Daily Tech Briefing: Oct. 15, 2014
Lenovo is teaming up with VMware to build new software-defined data center offerings for cloud and end-user computing environments. The two companies unveiled the partnership Oct. 14 at VMworld Europe 2014.
The two companies plan to develop IT infrastructure systems designed to help enterprises and service providers embrace the concept of software-defined data centers.
They will combine Lenovo's expanded IT hardware capabilities with virtualization technology from VMware in a range of areas, including private and hybrid cloud systems.
The Dropbox cloud file storage service is denying allegations that it was hacked, as an anonymous source leaked information about Dropbox account holders.
The anonymous claim that was posted on Pastebin stated that nearly 7 million Dropbox accounts were hacked, though initially only 400 Dropbox accounts were publicly posted. Dropbox added that it has policies in place to detect suspicious login activity.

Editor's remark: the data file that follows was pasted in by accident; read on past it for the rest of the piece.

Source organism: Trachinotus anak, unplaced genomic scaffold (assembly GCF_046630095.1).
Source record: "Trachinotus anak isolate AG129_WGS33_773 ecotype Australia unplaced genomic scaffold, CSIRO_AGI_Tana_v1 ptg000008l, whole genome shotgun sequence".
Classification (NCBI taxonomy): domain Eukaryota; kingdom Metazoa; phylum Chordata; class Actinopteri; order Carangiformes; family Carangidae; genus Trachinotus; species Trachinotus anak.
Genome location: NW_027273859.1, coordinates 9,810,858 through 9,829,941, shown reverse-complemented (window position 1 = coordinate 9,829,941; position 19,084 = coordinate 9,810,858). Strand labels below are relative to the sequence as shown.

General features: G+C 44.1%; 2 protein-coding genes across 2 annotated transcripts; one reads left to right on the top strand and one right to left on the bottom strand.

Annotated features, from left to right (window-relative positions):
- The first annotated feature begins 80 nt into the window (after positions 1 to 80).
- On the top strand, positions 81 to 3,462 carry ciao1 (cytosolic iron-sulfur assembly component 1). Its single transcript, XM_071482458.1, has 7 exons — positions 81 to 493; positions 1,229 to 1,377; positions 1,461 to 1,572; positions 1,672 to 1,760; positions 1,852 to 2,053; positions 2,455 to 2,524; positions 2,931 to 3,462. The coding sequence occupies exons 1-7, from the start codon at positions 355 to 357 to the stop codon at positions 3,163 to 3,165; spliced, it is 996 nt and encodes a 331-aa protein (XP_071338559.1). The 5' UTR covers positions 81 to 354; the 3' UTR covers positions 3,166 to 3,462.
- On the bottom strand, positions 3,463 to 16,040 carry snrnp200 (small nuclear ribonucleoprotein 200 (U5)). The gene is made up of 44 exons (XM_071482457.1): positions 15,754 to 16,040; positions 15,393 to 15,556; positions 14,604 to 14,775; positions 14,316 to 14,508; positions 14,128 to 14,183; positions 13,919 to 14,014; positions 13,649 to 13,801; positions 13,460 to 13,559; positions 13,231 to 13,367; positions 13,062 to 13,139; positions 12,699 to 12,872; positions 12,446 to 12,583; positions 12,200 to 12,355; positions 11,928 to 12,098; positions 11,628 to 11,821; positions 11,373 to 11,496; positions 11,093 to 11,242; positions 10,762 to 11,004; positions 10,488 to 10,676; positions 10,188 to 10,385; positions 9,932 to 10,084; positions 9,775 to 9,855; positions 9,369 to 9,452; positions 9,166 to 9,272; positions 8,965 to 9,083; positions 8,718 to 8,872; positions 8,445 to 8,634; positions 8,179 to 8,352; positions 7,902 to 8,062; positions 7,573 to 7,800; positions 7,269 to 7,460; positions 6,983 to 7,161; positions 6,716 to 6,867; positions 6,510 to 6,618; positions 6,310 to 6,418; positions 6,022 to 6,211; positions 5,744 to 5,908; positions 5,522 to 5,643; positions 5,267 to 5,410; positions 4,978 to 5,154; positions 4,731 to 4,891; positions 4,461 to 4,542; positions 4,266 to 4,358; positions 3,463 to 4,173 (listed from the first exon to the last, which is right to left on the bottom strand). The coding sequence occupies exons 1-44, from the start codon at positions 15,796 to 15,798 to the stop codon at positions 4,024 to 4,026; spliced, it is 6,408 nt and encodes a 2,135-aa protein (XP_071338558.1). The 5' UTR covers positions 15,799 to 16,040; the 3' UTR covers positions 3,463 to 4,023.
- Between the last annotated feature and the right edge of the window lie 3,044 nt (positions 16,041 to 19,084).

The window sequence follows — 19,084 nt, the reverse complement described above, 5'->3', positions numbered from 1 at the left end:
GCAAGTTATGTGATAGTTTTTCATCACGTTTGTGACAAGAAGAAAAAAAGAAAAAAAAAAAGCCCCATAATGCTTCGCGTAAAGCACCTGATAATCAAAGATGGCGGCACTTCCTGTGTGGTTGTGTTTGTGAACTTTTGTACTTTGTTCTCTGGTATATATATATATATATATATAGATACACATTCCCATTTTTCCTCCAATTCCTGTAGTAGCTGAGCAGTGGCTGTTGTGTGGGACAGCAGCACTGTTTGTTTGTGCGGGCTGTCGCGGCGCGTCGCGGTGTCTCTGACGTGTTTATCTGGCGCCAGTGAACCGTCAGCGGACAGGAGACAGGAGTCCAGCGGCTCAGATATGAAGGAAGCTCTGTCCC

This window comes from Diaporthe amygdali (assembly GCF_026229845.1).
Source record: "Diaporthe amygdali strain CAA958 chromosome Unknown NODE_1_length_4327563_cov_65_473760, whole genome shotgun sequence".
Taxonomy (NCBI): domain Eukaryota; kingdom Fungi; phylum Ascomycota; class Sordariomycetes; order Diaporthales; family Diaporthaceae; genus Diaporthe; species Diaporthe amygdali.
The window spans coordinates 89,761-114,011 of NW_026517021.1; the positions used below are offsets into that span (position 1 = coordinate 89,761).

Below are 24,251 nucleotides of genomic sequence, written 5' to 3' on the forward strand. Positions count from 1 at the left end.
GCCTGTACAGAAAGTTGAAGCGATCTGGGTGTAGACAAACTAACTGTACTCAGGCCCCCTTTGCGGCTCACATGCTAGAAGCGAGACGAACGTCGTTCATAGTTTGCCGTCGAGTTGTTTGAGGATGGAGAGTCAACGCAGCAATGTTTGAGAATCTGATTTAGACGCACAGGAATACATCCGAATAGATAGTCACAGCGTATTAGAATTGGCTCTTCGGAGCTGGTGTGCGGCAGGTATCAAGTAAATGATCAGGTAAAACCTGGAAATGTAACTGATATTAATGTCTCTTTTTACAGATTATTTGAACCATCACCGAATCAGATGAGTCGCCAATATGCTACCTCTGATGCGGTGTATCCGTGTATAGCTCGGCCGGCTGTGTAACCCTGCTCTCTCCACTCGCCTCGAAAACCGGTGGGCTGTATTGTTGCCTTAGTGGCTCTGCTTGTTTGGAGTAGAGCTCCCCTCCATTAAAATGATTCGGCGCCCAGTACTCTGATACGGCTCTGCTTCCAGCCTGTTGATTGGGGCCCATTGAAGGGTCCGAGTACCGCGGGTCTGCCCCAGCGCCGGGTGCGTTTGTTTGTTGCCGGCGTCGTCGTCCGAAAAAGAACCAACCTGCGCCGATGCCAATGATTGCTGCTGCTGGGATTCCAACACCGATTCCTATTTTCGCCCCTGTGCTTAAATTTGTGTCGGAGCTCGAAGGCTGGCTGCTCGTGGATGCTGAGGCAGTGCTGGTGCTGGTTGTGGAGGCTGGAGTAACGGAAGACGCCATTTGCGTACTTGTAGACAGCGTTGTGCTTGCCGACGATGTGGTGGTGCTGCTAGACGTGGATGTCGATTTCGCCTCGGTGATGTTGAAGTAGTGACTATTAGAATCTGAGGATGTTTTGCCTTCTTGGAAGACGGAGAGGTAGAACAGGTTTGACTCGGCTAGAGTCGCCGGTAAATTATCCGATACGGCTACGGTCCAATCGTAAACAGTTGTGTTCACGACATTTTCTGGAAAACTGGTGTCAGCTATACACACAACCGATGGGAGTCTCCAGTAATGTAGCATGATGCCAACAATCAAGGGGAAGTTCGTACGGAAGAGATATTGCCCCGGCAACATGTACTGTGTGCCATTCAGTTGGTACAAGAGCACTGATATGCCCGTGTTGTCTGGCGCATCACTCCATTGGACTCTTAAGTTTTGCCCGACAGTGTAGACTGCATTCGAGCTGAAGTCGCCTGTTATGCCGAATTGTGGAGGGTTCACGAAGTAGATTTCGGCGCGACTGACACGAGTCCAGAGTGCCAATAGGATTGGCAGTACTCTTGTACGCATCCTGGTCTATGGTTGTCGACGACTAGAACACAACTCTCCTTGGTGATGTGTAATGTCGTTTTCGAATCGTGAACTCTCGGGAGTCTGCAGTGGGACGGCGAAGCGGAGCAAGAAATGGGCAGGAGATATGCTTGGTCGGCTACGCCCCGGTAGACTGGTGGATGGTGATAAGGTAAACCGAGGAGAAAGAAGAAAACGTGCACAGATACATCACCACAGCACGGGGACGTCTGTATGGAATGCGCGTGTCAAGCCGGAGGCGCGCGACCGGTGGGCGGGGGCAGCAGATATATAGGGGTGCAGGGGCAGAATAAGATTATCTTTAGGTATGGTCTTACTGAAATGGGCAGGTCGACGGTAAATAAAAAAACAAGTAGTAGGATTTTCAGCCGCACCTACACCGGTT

Salesforce.com unveiled the Salesforce Wave data query and analysis system on Day 1 of its annual DreamForce users conference at San Francisco's Moscone Center.
Wave, the latest addition, to the Salesforce cloud customer relationship management platform, enables line-of-business people to explore and query enterprise data collected in their Salesforce archives and from external sources as well. This allows marketing, sales and support staff members to run their own queries without having to consult an IT specialist inside or outside the company.
Cumulus Networks unveiled Cumulus Linux 2.5 on Oct. 14, the latest version of its open networking operating system that can be deployed on a growing range of commodity hardware.
Cumulus developed the operating system to give cloud businesses and enterprises an alternative to networking systems long established companies such as Cisco Systems, whose IOS is tied to the company's networking gear. Cumulus Linux 2.5 is scheduled for general release before the end of the year.